Fire Ecology and Restoration

 

           

 

 

Did you know that wildland fire plays an important role in the health of many ecosystems? In fact, wildland fire has helped shape the beauty of the Sierra Nevada just like wind, rain, and snow. On the Sierra National Forest, we continue use research and technology to understand and manage fire better, so when we need to put it out, we can. And when we need to use it, we can do that, too.

Natural and indigenous fire helped shaped the Sierra National Forest.  Prior to European Settlement and policies that promoted fire exclusion, natural fire (lightning fire) and anthropogenic fire (Native American practices) were a regular occurrence.  Native Americans in the Sierra Nevada used wildland fire as a tool to drive game for hunting or to encourage the growth of plants used for food, tools, and medicine. They would move from camp to camp in the summer to avoid fire and smoke, but rarely thought of lightning fire as something that needed to be extinguished. Ecology Fire body 1How do we know this? Native American practices remain alive today and have been passed down through the generations and through oral history. In fact, we have a great relationships with many of the area’s tribes, including the NorthFork Mono Tribe who maintain some of their fire practices today.  These relationships have resulted some very successful, cooperative prescribed burn projects that support and promote cultural practices.European settlers brought with them a greater fear of wildland fire and more permanent settlements that needed protection from wildland fire. However, in the early years, many also saw fire as a tool to clear fields and reduce forest fuels on a regular basis to prevent larger, more dangerous fires from occurring.  It’s important to note that during the years of fire exclusion, settlers and land managers were suppressing all fires because they believed they were protecting the forest; these policies were in place for approximately a century. The efforts were well intentioned, but the results of fire exclusion in the Sierra Nevada are dramatic and we’re seeing the consequences today.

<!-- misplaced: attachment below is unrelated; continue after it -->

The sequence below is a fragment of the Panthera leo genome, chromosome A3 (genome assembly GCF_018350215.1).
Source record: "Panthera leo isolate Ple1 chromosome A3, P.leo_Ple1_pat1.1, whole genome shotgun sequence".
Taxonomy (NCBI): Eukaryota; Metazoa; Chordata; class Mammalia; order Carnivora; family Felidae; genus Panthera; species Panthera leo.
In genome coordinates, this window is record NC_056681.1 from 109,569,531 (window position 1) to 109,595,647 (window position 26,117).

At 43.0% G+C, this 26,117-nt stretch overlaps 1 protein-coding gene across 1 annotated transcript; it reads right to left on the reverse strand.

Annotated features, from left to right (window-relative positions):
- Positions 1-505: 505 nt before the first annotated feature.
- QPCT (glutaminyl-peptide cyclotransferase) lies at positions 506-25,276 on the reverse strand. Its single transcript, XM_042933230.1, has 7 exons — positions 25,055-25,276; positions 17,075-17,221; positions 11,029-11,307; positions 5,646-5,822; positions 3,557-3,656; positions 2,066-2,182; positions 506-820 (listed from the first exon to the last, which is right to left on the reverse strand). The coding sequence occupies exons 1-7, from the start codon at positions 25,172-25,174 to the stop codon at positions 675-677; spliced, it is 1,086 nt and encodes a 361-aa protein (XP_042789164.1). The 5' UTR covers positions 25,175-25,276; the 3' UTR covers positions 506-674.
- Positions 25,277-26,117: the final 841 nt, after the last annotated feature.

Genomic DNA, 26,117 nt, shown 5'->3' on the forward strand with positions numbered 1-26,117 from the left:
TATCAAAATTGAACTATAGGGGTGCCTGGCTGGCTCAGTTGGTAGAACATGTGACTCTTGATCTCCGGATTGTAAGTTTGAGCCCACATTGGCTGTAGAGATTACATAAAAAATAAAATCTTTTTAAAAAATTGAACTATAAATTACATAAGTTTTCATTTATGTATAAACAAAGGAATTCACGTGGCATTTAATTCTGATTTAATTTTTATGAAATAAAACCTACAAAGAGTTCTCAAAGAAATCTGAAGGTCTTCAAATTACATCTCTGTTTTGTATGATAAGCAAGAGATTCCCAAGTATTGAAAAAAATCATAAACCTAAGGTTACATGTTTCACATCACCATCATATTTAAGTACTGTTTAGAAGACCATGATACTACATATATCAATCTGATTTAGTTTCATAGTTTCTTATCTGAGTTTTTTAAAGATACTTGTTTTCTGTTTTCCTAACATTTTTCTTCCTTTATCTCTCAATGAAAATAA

Ecology Fire body 2

 

Wildland fire also plays an important role in water quantity and quality.  Historically, in the mixed conifer forest, a natural fire occurred every 10-15 years and tended to be a low intensity fire with occasional pockets of torching that opened the canopy. Forests of the Sierra Nevada, prior to fire exclusion policies, were more open with fewer trees per acre 

than is seen now. The distribution of trees has also changed. For example, there are more white firs than in the past because of exclusion. Because of our exclusion policies, roughly eight natural fire cycles have been missed in the mixed conifer forest. That means that there is eight times the amount of dead vegetation that has accumulated and that can feed a fire. Additionally, natural fires thinned the forest of some younger trees. This helped keep the forest open and more importantly helped the remaining trees thrive by reducing the amount of competition for water, nutrition, and sunlight. Many of the insect and blight kills seen in forests recently in the western US are the result, in part, of overstocked forest that are weakened by increased competition and therefore more prone to infestation. Global climate change is a factor in this dynamic as well.